ROOM FOR UNDERSTANDING
By: Ginny Luedeman
June 16, 2003
I felt forlorn. We had taken a teenage, Chinese
American foster child into our hearts and home because she needed a
place to stay for about a year; while she recovered from a mental
breakdown. Our home was her last stop before returning to her family
after a year at the state hospital.
We rearranged the bedrooms of our three other children so that Ling (not her real name) could have her own private space. I cooked meals that I thought would be like those of her homeland. We included her in our rather lavish gift-giving at Christmastime. And we bought her school clothes and holiday presents as if she were one of our own.
But she never once said, “Thank you.” And that made me feel that she didn’t appreciate our efforts. So resentment began to crowd in on me, even as I kept on giving and giving in hopes of connecting with her.
After Ling had been with us for about nine months, she and I finally had a heart-to-heart talk. And this wasn’t easy to do--she was quite shy.
When I asked her why she never said, “Thank you,” Ling was amazed at my question.
“Oh my!” she exclaimed. In essence, she explained it this way to me: “If I said, ‘Thank you,” to you, that would be a big insult. It would make my relationship to you one that said that I did not feel very close to you--like you were a stranger I would need to say thank you to because it was proper. But you are much more like a mother to me. A child would never say thank you to his mother, because their relationship is a natural one and is so close that a ‘thank you would lessen that closeness.”
So I’d had it all wrong! I was surprised and ashamed that I hadn’t understood better. I had let opinions based on ignorance tell me how to feel toward Ling. I had let something completely unimportant become a barrier to my loving this young woman. The result? I had wasted a lot of time on resentment when, instead, I could have been enjoying her beautiful spiritual qualities. She had done nothing at all to give rise to my self-righteous attitude. To her way of thinking, she had been enjoying our family and feeling grateful for us.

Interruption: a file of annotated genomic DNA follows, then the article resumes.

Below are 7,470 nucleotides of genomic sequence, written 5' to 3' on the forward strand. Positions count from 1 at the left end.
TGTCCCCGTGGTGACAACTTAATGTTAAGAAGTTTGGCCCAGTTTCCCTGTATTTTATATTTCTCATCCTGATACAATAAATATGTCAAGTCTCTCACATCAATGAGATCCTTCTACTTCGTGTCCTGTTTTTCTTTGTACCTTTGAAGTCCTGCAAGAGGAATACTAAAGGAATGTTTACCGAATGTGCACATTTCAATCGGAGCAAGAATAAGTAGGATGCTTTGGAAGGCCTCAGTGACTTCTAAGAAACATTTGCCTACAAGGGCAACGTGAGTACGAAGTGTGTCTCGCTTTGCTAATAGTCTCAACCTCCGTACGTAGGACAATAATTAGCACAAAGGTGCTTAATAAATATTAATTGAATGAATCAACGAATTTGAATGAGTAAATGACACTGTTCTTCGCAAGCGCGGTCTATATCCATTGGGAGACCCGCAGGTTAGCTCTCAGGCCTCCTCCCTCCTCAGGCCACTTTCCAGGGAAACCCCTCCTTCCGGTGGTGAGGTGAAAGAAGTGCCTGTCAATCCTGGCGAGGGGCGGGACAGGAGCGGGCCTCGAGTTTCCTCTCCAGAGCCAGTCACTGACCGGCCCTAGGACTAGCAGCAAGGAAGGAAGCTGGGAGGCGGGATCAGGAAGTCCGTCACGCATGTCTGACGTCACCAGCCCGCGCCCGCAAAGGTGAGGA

Ling and I were able to laugh at our differences, and we celebrated our new level of understanding with a hug. Then she asked to talk about something that had been troubling her.
She meekly asked if we really wanted her to live with us. She explained that having her own private space in our home made her feel isolated, as if she weren’t welcome. In her culture, she said, large families lived together in small houses. Closeness meant acceptance. As many as 20 people would gather in the living room in the evenings to do homework to be near each other. To her, that felt like home. And our rather large house with so few people seemed somewhat cold and lonely to her.
I explained that in our culture giving someone space of her own was honoring the individuality and the privacy of that person. It was a sign of respect and affection. She was surprised at that. And we laughed again at how thoroughly we had misunderstood each other.
After this talk, we began to relate to each other more freely. We loved learning about our differences. Never again did our very spiritual relationship get lost in ignorance or misconceptions.
As we watch our world shrink and our far-off neighbors become our next-door neighbors through better communication, travel, and more frequent contact, the kind of lesson I learned from Ling grows in value. It helps to know that to find our sister - and brotherhood, we need to get beyond appearances and assumptions.
The Bible says, “There is a spirit in man: and the inspiration of the Almighty giveth them understanding” (Job 32:8). In prayer to mend the hearts of those who need understanding, we can remember that our unity as the children of one God is forever. This link is worth discovering and cherishing, regardless of our differences. Prayer looks deeply--and continues looking--until it finds the spirit of God in each one of us.
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